• 10.2. Cord Blood Banking Market by Indication

11. PROFILES OF SELECT CORD BLOOD BANKS

  • 11.1. AllCells
    • 11.1.1. Whole Blood
    • 11.1.2. Leukopak
    • 11.1.3. Mobilized Leukopak
    • 11.1.4. Bone Marrow
    • 11.1.5. Cord Blood
  • 11.2. AlphaCord LLC
    • 11.2.1. NextGen Collection System
  • 11.3. Americord Registry, Inc.
    • 11.3.1. Cord Blood 2.0
    • 11.3.2. Cord Tissue
    • 11.3.3. Placental Tissue 2.0
  • 11.4. Be The Match
    • 11.4.1. Hub of Transplant Network
    • 11.4.2. Partners of Be The Match
    • 11.4.3. Allogeneic Cell Sources in Be The Match Registry
    • 11.4.4. Likelihood of a Matched Donor on Be The Match by Ethnic Background
  • 11.5. Biocell Center Corporation
    • 11.5.1. Chorionic villi after Delivery
    • 11.5.2. Amniotic Fluid and Chorionic Villi during Pregnancy
  • 11.6. BioEden Group, Inc.
    • 11.6.1. Differences between Tooth Cells and Umbilical Cord Cells
  • 11.7. Biovault Family
    • 11.7.1. Personalized Cord Blood Processing
  • 11.8. Cell Care
  • 11.9. Cells4Life Group, LLP
    • 11.9.1. Cells4Life's pricing
    • 11.9.2. TotiCyte Technology
    • 11.9.3. Cord Blood Releases
  • 11.10. Cell-Save
  • 11.11. Center for International Blood and Marrow Transplant Research (CIBMTR)
    • 11.11.1. Global Collaboration
    • 11.11.2. Scientific Working Committees
    • 11.11.3. Medicare Clinical Trials and Studies
    • 11.11.4. Cellular Therapy
  • 11.12. Cord Blood Center Group
    • 11.12.1. Cord Blood Units Released
  • 11.13. Cordlife Group, Ltd.
    • 11.13.1. Cordlife's Cord Blood Release Track Record
  • 11.14. Core23 Biobank
  • 11.15. Cord Blood Registry (CBR)
  • 11.16. Cordlife Group, Ltd.
  • 11.17. CordVida
  • 11.18. Crioestaminal
    • 11.18.1. Cord Blood Transplantation in Portugal
  • 11.19. Cryo-Cell International, Inc.
    • 11.19.1. Processing Method
    • 11.19.2. Financial Results of the Company
    • 11.19.3. Cryo-Cell International's Pricing
  • 11.20. CryoHoldco
  • 11.21. Cryoviva Biotech Pvt. Ltd
  • 11.22. European Society for Blood and Bone Marrow Transplantation (EBMT)
    • 11.22.1. EBMT Transplant Activity
  • 11.23. FamiCord Group
  • 11.24. GeneCell International
  • 11.25. Global Cord Blood Corporation (GCBC)
    • 11.25.1. The Company's Business
  • 11.26. HealthBaby Hong Kong
    • 11.26.1. BioArchive System Service Plan
    • 11.26.2. MVE Liquid Nitrogen System
  • 11.27. HEMAFUND
  • 11.28. Insception Lifebank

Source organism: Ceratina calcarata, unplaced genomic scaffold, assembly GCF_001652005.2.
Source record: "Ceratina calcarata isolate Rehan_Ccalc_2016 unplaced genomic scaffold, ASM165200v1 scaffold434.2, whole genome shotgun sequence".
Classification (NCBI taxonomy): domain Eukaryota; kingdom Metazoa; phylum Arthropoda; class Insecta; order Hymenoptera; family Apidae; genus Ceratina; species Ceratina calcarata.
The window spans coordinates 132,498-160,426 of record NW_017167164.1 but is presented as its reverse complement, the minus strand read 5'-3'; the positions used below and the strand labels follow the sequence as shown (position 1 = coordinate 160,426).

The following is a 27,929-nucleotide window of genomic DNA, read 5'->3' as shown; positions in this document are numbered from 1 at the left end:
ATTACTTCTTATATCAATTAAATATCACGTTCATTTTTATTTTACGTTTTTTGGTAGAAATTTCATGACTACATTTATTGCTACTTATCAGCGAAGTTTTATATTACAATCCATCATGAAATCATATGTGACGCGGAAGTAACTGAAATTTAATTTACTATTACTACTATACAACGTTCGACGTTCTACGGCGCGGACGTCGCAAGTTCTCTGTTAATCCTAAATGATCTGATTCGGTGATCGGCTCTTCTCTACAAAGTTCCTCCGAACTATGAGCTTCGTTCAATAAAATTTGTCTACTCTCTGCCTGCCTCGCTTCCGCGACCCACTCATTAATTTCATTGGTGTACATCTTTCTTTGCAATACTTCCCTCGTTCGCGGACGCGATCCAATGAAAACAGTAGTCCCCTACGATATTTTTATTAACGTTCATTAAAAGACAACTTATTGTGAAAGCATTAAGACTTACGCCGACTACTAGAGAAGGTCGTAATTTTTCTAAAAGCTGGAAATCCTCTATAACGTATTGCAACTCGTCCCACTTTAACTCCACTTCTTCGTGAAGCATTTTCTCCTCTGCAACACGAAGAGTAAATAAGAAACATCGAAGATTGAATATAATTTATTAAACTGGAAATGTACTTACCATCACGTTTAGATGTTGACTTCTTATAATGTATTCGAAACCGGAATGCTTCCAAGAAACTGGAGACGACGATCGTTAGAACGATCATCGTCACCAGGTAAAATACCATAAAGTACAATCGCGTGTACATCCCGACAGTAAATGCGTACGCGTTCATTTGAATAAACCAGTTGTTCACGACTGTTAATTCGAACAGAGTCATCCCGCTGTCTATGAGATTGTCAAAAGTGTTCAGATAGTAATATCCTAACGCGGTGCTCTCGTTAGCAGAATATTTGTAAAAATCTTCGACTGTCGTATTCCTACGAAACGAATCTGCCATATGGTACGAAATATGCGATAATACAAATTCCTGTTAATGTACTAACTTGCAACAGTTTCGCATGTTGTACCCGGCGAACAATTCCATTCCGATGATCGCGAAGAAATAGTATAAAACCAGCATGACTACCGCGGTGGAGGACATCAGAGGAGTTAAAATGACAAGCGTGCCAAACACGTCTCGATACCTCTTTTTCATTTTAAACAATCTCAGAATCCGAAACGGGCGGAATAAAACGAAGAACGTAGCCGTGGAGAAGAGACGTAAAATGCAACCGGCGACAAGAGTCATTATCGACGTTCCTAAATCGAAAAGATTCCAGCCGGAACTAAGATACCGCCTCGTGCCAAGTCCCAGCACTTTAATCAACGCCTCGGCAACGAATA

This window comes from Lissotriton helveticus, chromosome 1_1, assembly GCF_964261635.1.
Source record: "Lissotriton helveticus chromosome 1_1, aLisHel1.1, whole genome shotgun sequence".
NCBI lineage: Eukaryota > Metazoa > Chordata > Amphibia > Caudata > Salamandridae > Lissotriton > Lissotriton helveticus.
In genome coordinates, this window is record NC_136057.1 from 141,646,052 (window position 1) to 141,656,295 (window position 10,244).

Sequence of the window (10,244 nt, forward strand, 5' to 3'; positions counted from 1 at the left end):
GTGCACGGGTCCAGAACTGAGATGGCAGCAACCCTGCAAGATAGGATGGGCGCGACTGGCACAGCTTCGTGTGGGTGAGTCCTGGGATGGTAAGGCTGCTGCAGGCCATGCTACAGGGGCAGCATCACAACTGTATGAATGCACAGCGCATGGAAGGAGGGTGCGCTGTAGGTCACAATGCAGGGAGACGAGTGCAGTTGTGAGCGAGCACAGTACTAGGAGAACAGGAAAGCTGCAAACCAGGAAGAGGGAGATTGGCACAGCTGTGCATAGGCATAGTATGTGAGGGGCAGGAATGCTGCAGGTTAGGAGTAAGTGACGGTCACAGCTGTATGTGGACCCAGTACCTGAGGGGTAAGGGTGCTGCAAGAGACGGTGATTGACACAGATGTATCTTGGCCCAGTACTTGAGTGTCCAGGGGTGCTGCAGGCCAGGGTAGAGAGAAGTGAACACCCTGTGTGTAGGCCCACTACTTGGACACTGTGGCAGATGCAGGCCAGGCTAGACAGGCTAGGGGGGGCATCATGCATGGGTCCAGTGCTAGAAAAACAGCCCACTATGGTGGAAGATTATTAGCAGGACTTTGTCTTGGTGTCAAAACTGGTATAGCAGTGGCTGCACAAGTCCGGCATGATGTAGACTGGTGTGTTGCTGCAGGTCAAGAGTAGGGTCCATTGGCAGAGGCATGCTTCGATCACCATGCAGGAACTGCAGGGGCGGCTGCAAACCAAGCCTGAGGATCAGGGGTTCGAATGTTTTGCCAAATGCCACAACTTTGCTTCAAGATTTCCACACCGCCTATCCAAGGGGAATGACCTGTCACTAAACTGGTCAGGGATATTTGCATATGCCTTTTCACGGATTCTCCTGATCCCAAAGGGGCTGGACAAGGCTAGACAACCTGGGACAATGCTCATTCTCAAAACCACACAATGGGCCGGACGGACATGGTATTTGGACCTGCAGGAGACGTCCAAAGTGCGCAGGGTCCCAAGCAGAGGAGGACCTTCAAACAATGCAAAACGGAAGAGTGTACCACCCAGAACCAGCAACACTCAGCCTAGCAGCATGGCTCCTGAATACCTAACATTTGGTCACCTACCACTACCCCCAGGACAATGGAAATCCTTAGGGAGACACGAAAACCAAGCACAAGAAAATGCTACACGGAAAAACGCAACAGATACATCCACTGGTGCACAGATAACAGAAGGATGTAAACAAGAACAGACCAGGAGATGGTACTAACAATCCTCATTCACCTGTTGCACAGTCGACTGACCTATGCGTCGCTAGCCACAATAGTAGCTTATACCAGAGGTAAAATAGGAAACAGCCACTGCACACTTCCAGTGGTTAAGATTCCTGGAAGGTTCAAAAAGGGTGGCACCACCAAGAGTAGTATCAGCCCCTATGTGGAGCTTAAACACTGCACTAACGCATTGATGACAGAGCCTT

• 11.29. LifebankUSA
    • 11.29.1. Placental Banking
  • 11.30. LifeCell International Pvt. Ltd.
  • 11.31. MiracleCord, Inc.
  • 11.32. Maze Cord Blood Laboratories
  • 11.33. New England Cord Blood Bank, Inc.
  • 11.34. New York Cord Blood Center (NYBC)
    • 11.34.1. Products
    • 11.34.2. Laboratory Services
  • 11.35. PacifiCord
    • 11.35.1. FDA-Approved Sterile Collection Bags
    • 11.35.2. AXP Processing System
    • 11.35.3. BioArchive System
  • 11.36. ReeLabs Pvt. Ltd.
  • 11.37. Smart Cells International, Ltd.
  • 11.38. Stem Cell Cryobank
  • 11.39. StemCyte, Inc.
    • 11.39.1. StemCyte Sponsored Clinical Trials
      • 11.39.1.1. Spinal Cord Injury Phase II
      • 11.39.1.2. Other Trials
  • 11.40. Transcell Biolife
    • 11.40.1. ScellCare
    • 11.40.2. ToothScell
  • 11.41. ViaCord
  • 11.42. Vita 34 AG
  • 11.43. World Marrow Donor Association (WMDA)
    • 11.43.1. Search & Match Service
  • 11.44. Worldwide Network for Blood & Marrow Transplantation (WBMT)

INDEX OF FIGURES

  • FIGURE 2.1: Profit Margins of Select Private Cord Blood Banks, 2017-2020
  • FIGURE 2.2: U.S. Cord Blood Banks by Size of Inventory
  • FIGURE 2.3: Proportion of Public, Private and Hybrid Banks in U.S.
  • FIGURE 2.4: Percent Share of Parents of Newborns Storing Cord Blood by Country/Region
  • FIGURE 2.5: Cord Blood Revenues for Companies, 2017-2020
  • FIGURE 3.1: Percent Share of AABB Accredited Cord Blood Facilities by Country
  • FIGURE 5.1: Separation of Buffy Layer
  • FIGURE 5.2: PrepaCyte-CB
  • FIGURE 5.3: Hetastarch (HES)
  • FIGURE 5.4: AutoXpress II
  • FIGURE 5.5: SEPAX 2
  • FIGURE 5.6: Plasma Depletion (PD) Method (MaxCell Process)
  • FIGURE 5.7: Density Gradient Separation of Cord Blood
  • FIGURE 5.8: Early Stage HSC Recovery from Cord Blood by Technologies
  • FIGURE 5.9: Mid Stage HSC (CD34+/CD133+) Recovery from Cord Blood by Technologies
  • FIGURE 5.10: Late Stage HSC Recovery from Cord Blood by Technologies
  • FIGURE 5.11: HSC (CD45+) Recovery Post Process from Whole Blood by Technologies
  • FIGURE 5.12: Days to Neutrophil Engraftment by Technology
  • FIGURE 5.13: Difference in TNC Recovery among Anticoagulants
  • FIGURE 5.14: Type of Anticoagulant and Cell Recovery Volume
  • FIGURE 5.15: Percent Cell Recovery by Sample Size
  • FIGURE 5.16: TNC Viability by Time Taken for Transport
  • FIGURE 5.17: Difference in Recovery of Viable TNC after Thawing
  • FIGURE 5.18: CD34+ Cell Count, CFU and Cell Apoptosis by Cryoprotectants
  • FIGURE 5.19: The Number of Stored and Transplanted CB Units in Korea-CORD by TNC
  • FIGURE 5.20: Number of Stored and Shipped CB Units and Utilization Rate by TNC Count
  • FIGURE 6.1: # of Cord Blood Clinical Trials as Reported in PubMed.gov (2000 to 2020)
  • FIGURE 6.2: Number of Cord Blood Clinical Trials by Geography as of June 2021
  • FIGURE 6.3: Number of Cord Blood Clinical Trials by Study Type as of June 2021
  • FIGURE 6.4: Number of Cord Blood Clinical Trials by Study Phase as of June 2021
  • FIGURE 6.5: Number of Cord Blood Clinical Trials by Funder Type as of June 2021
  • FIGURE 6.6: Percent Share of Indications in Children tested in Clinical Trials
  • FIGURE 6.7: Percent Share of Diseases in Ongoing Clinical Trials using Cord Blood Cells